In finishing fifth in the Premier League last season, only four teams scored more goals than Spurs.
Man Utd led the way with 86, then came Chelsea with 75, Arsenal with 72 and Liverpool with 71. Our tally of 66 meant we finished level with dethroned Champions Manchester City, not a bad return given the struggles of our misfiring strikers.
We ended the campaign gaining our highest ever Premier League points total, but just how clinical were we in front of goal last season?
When it came to carving out opportunities last term, there were two interesting teams atop the leader board, one of them being Spurs.
Only Liverpool created chances more frequently than Spurs. The Reds carving out an opportunity every 4.9 minutes were the only side that topped Tottenham’s 5.3 minutes per chance created.
Man City (5.5 mins), Everton (5.7 mins), Chelsea (5.8 mins) and Arsenal (6.1 mins) all followed, whilst amazingly eventual Champions Man Utd came in seventh. The Red Devils chance created every 6.4 minutes saw us fashion 110 more opportunities than the men from Old Trafford over the season.
It’s not just about creating chances; you have to hit the target as well.
Whereas Man Utd weren’t creating the chances that others were, their shooting was highly accurate. The Red Devils led the way, hitting the target with 36.5% of their shots, but once again Spurs came in second with a very respectable 34.5%.
Man City (33.9%) and Arsenal (33.8%) came third and fourth, but the big sliders were Liverpool. The Reds created the most opportunities, but only Stoke and Reading hit the target with a lower percentage of their shots than Brendan Rodgers’ boys.
Converting chances in to goals
Whilst we can create chances and hit the target, were we equally as impressive at converting these opportunities in to goals?
Man Utd (15.3%) were way out ahead of the pack when it came to being clinical in front of goal. Fergie’s men scored a Premier League high 86 last term and although they were only ranked seventh in creating chances, their accurate shooting and finishing paid off.
Spurs were second in creating chances and hitting the target, but in finishing these opportunities off is where we have fallen down. Our 9.7% conversion meant we finished just ahead of Liverpool (9.6%), who suffered from their inability to hit the target, as did Everton (8.7%).
The Merseyside clubs finished in the positions behind us, whereas the two teams above us, Chelsea and Arsenal, both converted 12% of their chances in to goals.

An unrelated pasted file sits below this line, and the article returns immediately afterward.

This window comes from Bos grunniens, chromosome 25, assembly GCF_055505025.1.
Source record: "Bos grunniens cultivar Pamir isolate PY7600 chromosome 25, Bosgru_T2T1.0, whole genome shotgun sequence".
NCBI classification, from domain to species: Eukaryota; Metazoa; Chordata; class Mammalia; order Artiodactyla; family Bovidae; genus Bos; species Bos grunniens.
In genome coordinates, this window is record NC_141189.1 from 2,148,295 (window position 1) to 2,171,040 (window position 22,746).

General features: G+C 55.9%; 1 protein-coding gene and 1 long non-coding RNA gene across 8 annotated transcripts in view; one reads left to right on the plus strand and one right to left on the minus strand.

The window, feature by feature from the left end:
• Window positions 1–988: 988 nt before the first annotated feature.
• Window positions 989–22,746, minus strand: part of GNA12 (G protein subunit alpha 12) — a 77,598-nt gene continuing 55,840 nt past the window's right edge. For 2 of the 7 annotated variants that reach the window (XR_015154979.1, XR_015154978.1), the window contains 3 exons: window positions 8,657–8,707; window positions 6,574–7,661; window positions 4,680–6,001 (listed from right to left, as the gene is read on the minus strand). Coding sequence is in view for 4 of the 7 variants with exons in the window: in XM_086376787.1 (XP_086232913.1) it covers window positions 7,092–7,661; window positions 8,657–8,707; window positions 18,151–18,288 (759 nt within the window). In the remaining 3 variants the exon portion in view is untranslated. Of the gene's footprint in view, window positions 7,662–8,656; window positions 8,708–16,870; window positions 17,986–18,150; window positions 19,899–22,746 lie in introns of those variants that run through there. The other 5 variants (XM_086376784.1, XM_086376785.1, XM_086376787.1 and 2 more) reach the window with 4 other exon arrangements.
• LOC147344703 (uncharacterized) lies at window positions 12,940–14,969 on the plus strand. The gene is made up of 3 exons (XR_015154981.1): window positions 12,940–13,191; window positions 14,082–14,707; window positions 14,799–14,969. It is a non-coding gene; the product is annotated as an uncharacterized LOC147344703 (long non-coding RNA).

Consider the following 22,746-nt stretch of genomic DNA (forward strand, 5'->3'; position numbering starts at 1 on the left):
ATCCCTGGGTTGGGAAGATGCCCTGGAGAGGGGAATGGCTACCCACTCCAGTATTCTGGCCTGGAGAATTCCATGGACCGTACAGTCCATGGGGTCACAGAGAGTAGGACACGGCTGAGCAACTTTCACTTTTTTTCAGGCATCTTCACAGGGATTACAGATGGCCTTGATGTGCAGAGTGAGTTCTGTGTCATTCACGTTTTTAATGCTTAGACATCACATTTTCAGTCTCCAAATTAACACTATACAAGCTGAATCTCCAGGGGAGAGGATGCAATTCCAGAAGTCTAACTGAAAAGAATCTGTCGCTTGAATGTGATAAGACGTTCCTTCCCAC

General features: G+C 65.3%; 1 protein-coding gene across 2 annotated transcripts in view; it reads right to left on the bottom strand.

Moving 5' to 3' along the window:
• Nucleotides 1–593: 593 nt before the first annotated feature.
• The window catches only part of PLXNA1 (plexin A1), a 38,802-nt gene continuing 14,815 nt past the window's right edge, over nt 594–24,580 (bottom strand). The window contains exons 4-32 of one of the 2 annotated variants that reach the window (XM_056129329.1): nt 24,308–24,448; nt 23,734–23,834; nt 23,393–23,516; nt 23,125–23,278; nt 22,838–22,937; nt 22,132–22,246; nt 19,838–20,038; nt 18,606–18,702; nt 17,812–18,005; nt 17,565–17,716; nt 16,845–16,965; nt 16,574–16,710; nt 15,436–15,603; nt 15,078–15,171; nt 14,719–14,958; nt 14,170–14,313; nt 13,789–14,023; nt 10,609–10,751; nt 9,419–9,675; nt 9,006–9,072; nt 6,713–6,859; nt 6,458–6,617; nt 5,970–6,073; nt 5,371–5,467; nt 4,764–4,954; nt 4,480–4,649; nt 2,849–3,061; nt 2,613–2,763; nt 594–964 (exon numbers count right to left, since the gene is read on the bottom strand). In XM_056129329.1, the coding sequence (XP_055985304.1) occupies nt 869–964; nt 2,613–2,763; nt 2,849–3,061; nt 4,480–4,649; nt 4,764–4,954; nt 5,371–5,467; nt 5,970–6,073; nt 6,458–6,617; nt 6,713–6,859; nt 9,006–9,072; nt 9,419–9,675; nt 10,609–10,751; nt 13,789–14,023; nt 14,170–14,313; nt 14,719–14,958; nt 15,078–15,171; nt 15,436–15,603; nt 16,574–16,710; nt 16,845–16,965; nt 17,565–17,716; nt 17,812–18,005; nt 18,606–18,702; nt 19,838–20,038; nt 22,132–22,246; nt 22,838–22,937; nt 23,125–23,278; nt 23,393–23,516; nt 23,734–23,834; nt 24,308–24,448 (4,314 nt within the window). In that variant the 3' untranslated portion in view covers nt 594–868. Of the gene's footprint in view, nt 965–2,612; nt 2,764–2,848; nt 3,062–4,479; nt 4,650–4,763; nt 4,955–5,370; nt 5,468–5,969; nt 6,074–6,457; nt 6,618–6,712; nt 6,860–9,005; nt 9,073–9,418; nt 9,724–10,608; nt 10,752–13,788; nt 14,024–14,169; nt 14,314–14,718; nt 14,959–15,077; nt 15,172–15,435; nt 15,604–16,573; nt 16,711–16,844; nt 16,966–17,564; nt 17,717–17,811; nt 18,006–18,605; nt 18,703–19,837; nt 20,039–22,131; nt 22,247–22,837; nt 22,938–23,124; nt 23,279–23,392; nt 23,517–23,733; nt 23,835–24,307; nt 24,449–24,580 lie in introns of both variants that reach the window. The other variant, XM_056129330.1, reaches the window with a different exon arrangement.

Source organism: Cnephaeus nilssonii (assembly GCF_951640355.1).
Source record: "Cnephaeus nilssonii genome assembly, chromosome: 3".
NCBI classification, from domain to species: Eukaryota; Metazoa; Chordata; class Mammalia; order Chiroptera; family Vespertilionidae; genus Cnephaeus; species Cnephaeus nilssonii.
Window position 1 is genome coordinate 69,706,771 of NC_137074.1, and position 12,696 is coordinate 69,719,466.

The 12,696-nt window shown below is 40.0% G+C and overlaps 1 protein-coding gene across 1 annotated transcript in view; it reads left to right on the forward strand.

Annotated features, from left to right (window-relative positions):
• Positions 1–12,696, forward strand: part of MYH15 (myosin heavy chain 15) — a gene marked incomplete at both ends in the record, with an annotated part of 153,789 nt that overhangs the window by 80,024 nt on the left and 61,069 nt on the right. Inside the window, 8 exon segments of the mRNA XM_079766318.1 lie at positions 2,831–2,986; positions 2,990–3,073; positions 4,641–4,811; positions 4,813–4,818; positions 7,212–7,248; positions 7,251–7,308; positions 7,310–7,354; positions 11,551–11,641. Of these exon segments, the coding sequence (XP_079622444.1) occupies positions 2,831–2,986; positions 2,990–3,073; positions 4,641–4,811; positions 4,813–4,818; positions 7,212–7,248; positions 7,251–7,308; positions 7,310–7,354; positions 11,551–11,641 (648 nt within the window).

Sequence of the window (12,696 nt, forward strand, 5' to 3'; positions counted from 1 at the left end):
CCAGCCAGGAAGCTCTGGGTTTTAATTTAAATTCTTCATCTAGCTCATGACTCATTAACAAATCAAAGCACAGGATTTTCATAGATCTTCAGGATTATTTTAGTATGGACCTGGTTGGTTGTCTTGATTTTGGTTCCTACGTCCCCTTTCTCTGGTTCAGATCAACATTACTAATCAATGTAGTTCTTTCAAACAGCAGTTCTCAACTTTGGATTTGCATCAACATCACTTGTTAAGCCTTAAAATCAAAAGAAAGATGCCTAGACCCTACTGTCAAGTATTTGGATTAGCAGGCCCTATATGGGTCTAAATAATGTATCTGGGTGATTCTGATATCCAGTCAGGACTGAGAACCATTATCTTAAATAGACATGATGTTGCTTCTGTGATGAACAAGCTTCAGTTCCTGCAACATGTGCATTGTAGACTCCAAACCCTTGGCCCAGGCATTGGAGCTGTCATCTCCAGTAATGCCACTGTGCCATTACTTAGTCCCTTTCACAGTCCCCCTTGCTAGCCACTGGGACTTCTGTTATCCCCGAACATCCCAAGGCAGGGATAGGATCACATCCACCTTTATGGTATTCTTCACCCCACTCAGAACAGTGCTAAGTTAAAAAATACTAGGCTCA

If we take a look at the shooting and goal scoring exploits of our midfield and attack in the Premier League last season, we get some interesting results.
|Shots||% Of Team Total||Accuracy||PL Goals||Goal Conversion|
Gareth Bale took by far the greatest number of shots on the team, which was also a quarter of the Tottenham total for the season. His 12.7% conversion is much better than the team average of 9.7%. However, if we compare him to other top-scoring midfielders, we can see that despite Bale’s amazing 21 goals, his conversion rate is not as good.
Michu notched 18 times last season and he took 22% of Swansea’s shots, but his goal conversion was 16.4%. Frank Lampard was the next highest goalscorer from midfield with 15 strikes, but he only took 12.7% of Chelsea’s shots and converted 18.8% of those in to goals. Theo Walcott was next with 14 goals, as he took 15% of Arsenal’s shots and converted 16.1% in to goals.
Despite Bale’s excellent 21-goal return in the Premier League, our over-reliance on him is highlighted in the proportion of our shots he is taking. This especially relevant when compared to the next three highest goal scorers from midfield. His goal conversion rate is lower than Michu, Lampard and Walcott, but saddled with our attack, Bale takes 60% of his shots from outside the box, thus lowering his conversion.
Jermain Defoe was our next highest scorer and his conversion rate of 10.2% was also above the team average. Despite his struggles, Emmanuel Adebayor (11.9%) was more clinical than Defoe, but both players’ finishing was way down on their conversion rates of the previous season. In 2011/12 Defoe converted 16.7% of his chances and Adebayor 17%.
In midfield, Aaron Lennon had the highest conversion rate on the team, but on the flip side was the least accurate and didn’t shoot very often. Moussa Dembele with his powerful dribble-drives only notched once in the Premier League and his 4% goal conversion was the lowest among our starting midfielders and attackers.
Just ahead of Dembele was Gylfi Sigurdsson. The Icelandic international’s 5.7% goal conversion did improve from 2.3% after his switch to play in a more regular role out on the left. It is one area of his game that has suffered when you compare it to his 10% goal conversion whilst at Swansea.
Just how clinical are Spurs?
Last season we created chances, were accurate in our shooting, but didn’t convert these in to goals.
Three of the top four (Man Utd, Chelsea and Arsenal) were among the most clinical sides in front of goal. Man City fell away in the title race and their eighth placed goal conversion was a big factor in this – they finished second in goal conversion when winning the Premier League.
If Spurs want to challenge this top four then we need to be more clinical in front of goal. This means less of a reliance on Gareth Bale and more productivity from those around him.